Permits have been filed for the 600,000 square foot office portion of Potrero Power Plant, a 29-acre redevelopment in Hunters Point, San Francisco. Redeveloping abandoned industrial plots has become quite the trend internationally. London has the Battersea Power Station. New York City has the Domino Sugar Factory, and San Francisco has several along the eastern waterfront, including this one, India Basin, and, arguably, Mission Rock. The developers of Potrero Power Plant have recently applied for its office allocation permits, indicating preparation for phase one of six. Associate Capital’s California Barrel Company LLC is in charge of the 5.3 million square foot project.
Potreros’ overall footprint will yield 5.3 million square feet split between fourteen different buildings. If completed as proposed, it will provide housing, commercial space, retail, and a hotel. 2,682 residential units are spread across 2.68 million square feet, translating to just over a thousand square feet each. Of those, 58% will be studio/one-bedroom units, with 42% with two or more bedrooms. Thirty percent of phase one housing will be sold as affordable, with the ratio not yet announced for future housing. Two hundred twenty guest rooms will be provided from the 240,000 square foot hotel.
The office allocation permit is part of the city’s 1986 regulation to avoid ‘boom and bust’ development cycles by providing stability to the market. The city only permits 950,000 square feet of new office development per year, of which 75,000 square feet is designated for projects between 25-50K square feet. Undeveloped square footage from previous years can be applied for the next year.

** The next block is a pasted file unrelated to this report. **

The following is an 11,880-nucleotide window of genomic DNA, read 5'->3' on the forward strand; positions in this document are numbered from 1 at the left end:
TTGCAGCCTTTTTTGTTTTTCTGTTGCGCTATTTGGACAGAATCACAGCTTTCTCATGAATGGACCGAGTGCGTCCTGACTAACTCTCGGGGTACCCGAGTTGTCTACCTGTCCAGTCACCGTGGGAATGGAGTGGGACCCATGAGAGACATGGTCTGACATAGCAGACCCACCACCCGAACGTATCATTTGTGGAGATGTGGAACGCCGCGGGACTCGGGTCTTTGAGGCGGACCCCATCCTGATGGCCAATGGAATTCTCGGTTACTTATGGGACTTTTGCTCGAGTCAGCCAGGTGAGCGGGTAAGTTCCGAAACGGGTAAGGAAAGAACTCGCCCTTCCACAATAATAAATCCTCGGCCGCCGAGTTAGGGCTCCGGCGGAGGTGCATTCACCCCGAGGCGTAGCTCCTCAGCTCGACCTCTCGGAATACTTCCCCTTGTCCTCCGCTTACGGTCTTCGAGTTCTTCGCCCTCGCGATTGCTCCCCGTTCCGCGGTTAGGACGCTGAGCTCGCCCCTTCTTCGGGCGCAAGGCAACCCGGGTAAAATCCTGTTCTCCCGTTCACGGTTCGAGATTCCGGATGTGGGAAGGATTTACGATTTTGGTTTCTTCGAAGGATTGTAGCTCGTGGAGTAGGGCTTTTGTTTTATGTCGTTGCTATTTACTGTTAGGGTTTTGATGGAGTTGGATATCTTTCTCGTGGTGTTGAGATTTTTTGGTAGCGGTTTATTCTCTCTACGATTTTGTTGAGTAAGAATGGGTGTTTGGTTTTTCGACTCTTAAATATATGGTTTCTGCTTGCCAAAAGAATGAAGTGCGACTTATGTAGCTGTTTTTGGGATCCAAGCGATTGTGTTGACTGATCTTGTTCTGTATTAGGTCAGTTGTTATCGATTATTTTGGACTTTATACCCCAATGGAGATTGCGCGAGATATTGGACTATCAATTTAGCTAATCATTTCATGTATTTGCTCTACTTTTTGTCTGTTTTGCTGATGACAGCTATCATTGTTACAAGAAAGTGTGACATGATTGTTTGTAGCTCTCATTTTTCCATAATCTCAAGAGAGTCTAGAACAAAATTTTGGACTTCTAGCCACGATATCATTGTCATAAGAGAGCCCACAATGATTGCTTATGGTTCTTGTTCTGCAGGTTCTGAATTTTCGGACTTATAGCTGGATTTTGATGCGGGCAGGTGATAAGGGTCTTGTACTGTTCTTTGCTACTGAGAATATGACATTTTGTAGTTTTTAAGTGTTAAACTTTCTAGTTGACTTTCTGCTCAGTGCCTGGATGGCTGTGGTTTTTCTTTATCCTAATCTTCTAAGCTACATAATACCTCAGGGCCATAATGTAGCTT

The office space from this recent permit will create nearly 600,000 square feet. This would be nearly two-thirds of the total office allocation available in one year. The remaining commercial space is divided, with 645,000 square feet of R&D commercial space, 45,000 square feet for Production Distribution Repair (PDR) use, and 107,000 square feet of retail, including 46,000 square feet for a grocery store. Another 101,000 square feet will be open to community facilities, such as the 10,000 square foot library and 15,000 square-foot childcare center. Another 25,000 square feet will be designed for entertainment. A whopping 922,000 square feet is to be used for 2,600 parking spots.
The development will include a small amount of land reclamation, approximately 7,025 square feet with 1,076 cubic yards of net Bay fill, raising the shore 11.33 feet above the current sea level. A portion of the landfill is for shoreline protection. Roughly 2.86 acres around the shoreline will be open to the public by this development for visiting pedestrians and sea-faring citizens by way of a recreational dock. This area can be divided into three sections, the waterfront park lawn, which will be connected with the port, a landscaped picnic area, and a public plaza built around the historic ~300-foot smokestack.
The project’s design will retain much of the bulkiest and most pronounced characteristics of the industrial project. Portions of brick facades will be integrated into new development, and the 300-foot smokestack will be retained as a landmark element and likely future Instagram hotspot, whether you like it or not.
Demolition permits to clear several buildings have been filed during July. Construction is expected to proceed in six separate phases, moving from the southeast corner to the northwest of the 29-acre plot. Estimated completion is 2034, with an anticipated cost of $1.4 billion. This will fill up roughly four percent of Mayor London Breed’s target of 50,000 new homes in San Francisco by 2030.